Garden Q&A: An unusual but easy houseplant and what to do about mushrooms in the driveway
By Ellen Nibali
Dec 31, 2020 at 8:00 AM
I can’t get an animal pet during this pandemic, so I was thinking about some new green ones. Can you recommend a houseplant that’s a bit unusual (but not hard to grow)?
Lace flower is a trooper and regularly produces charming fringed blooms, sometimes with a speckled throat. If you can grow African violets, you can grow this relative with similar fuzzy leaves. Alsobia dianthiflora — its botanical name — can be found online. (But try to buy from a Maryland garden center!)
Grow it as you would an African violet, not letting water sit on the leaves, but watering at the base. Don’t let it dry out entirely. It wants bright, not direct, sunlight or artificial light. The trailing growth habit makes it a good candidate for hanging pot or edge where the tendrils can flow naturally. Trim ends to keep it tidy and full. Clippings can be used to start new plants.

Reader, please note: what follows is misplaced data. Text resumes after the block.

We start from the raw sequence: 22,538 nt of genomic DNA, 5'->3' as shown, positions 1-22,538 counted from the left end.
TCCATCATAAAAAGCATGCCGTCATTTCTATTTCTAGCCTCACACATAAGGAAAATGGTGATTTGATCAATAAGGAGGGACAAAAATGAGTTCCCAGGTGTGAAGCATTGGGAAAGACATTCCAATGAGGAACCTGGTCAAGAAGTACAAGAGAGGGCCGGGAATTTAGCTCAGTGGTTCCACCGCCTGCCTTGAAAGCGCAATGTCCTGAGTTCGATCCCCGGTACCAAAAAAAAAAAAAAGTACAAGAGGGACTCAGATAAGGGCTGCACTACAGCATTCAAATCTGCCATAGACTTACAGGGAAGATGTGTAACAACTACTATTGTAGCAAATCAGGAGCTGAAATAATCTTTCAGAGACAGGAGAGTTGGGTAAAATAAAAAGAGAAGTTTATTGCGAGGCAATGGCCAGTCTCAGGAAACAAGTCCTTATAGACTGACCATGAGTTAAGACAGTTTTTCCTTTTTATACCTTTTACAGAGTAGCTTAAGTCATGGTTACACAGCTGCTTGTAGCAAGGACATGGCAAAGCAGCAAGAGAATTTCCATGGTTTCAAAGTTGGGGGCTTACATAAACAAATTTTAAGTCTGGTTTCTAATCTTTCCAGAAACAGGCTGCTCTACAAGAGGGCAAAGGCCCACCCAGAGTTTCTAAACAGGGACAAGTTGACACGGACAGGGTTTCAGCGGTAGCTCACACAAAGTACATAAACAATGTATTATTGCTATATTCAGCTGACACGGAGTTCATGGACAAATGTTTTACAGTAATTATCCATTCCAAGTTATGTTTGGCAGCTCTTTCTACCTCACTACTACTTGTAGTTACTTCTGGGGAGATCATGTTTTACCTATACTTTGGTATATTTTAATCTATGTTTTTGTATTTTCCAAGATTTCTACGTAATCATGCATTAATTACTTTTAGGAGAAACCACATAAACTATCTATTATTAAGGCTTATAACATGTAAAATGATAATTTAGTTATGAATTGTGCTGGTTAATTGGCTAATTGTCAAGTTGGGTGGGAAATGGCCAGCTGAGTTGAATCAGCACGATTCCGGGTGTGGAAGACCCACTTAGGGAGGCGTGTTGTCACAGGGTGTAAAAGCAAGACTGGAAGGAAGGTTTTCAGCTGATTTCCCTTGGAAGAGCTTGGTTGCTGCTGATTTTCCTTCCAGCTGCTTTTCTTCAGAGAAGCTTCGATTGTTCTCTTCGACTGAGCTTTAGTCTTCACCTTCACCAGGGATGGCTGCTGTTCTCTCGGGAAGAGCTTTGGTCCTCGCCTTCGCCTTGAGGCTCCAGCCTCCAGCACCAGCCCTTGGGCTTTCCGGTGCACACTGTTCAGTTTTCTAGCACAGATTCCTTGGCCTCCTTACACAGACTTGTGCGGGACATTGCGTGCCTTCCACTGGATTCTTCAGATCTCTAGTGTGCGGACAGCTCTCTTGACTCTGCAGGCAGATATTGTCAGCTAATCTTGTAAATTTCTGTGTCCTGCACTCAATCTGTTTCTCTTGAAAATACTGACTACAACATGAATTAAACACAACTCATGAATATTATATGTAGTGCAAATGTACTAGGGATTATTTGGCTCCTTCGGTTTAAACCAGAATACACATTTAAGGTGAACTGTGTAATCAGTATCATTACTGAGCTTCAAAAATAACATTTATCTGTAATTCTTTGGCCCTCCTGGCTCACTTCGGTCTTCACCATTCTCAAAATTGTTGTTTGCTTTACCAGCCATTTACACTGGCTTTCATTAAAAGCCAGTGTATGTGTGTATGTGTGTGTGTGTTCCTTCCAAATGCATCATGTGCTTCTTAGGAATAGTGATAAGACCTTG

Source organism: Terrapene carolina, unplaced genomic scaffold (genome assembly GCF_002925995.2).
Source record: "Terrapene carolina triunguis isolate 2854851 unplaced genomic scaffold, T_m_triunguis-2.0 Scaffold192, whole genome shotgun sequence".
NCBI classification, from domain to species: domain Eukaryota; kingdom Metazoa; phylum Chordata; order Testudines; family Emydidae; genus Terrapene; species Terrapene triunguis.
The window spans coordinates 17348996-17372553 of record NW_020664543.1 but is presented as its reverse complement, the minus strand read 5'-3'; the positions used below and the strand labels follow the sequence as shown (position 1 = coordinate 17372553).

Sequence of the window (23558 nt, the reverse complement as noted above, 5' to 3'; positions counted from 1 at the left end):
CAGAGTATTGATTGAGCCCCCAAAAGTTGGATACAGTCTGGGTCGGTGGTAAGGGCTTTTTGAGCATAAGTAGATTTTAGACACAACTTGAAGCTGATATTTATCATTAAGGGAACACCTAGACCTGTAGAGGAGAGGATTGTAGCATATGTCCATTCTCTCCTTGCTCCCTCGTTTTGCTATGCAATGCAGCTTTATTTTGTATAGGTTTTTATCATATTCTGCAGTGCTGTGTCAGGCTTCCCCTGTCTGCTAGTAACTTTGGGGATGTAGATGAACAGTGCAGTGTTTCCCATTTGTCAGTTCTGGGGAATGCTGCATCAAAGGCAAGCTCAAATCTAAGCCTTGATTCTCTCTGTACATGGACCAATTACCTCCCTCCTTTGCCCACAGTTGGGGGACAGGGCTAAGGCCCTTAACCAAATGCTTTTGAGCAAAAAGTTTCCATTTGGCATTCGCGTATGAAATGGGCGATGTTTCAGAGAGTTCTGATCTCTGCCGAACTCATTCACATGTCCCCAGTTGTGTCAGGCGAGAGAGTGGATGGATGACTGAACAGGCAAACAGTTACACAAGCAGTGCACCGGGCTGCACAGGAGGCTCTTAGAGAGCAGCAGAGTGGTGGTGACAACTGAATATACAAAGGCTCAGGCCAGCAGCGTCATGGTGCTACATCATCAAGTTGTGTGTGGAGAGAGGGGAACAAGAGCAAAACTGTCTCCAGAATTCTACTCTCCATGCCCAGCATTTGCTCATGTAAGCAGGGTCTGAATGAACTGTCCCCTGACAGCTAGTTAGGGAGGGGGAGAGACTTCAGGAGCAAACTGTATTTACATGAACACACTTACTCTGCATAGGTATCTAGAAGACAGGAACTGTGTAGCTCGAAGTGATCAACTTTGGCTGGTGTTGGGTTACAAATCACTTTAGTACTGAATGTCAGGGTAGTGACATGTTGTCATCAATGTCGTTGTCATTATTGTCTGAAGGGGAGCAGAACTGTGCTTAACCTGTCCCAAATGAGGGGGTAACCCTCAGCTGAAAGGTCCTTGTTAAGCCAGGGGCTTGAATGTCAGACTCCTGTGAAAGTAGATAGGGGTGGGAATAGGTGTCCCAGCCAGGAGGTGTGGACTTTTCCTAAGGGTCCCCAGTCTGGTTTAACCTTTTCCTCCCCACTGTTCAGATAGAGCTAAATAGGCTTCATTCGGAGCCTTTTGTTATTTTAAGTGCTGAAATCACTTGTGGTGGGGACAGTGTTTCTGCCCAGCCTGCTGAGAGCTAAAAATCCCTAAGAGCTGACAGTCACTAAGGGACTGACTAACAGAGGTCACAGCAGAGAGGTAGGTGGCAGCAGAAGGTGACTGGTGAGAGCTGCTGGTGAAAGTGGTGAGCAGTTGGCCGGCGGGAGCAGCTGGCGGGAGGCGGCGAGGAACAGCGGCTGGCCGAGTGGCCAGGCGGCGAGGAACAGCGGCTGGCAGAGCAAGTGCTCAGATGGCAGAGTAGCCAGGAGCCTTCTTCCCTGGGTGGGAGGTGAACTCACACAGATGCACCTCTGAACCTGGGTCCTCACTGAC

We have mushrooms breaking through our driveway. We had them dug out and the driveway repaved. Now they are breaking through again. Expensive to keep doing! Before we have our driveway redone again this spring, any suggestions?
A very tough gnarly type of fungus, Schleroderma, may grow on big dead roots or old wood. Keep in mind that a mushroom is merely the fruiting body of a fungus that most of the time lives as fine white filaments of mycelium.
Removing the mushrooms will not solve the problem unless you remove the wood they grow on. When you dig down to find the wood, you may want to remove surrounding soil containing mycelium. Your paving company should offer ideas on what to do. You also might want a second paving company to get ideas and see if the original asphalt bed was laid correctly.
University of Maryland Extension’s Home and Garden Information Center offers free gardening and pest information at extension.umd.edu/hgic. Click “Ask Maryland’s Gardening Experts” to send questions and photos.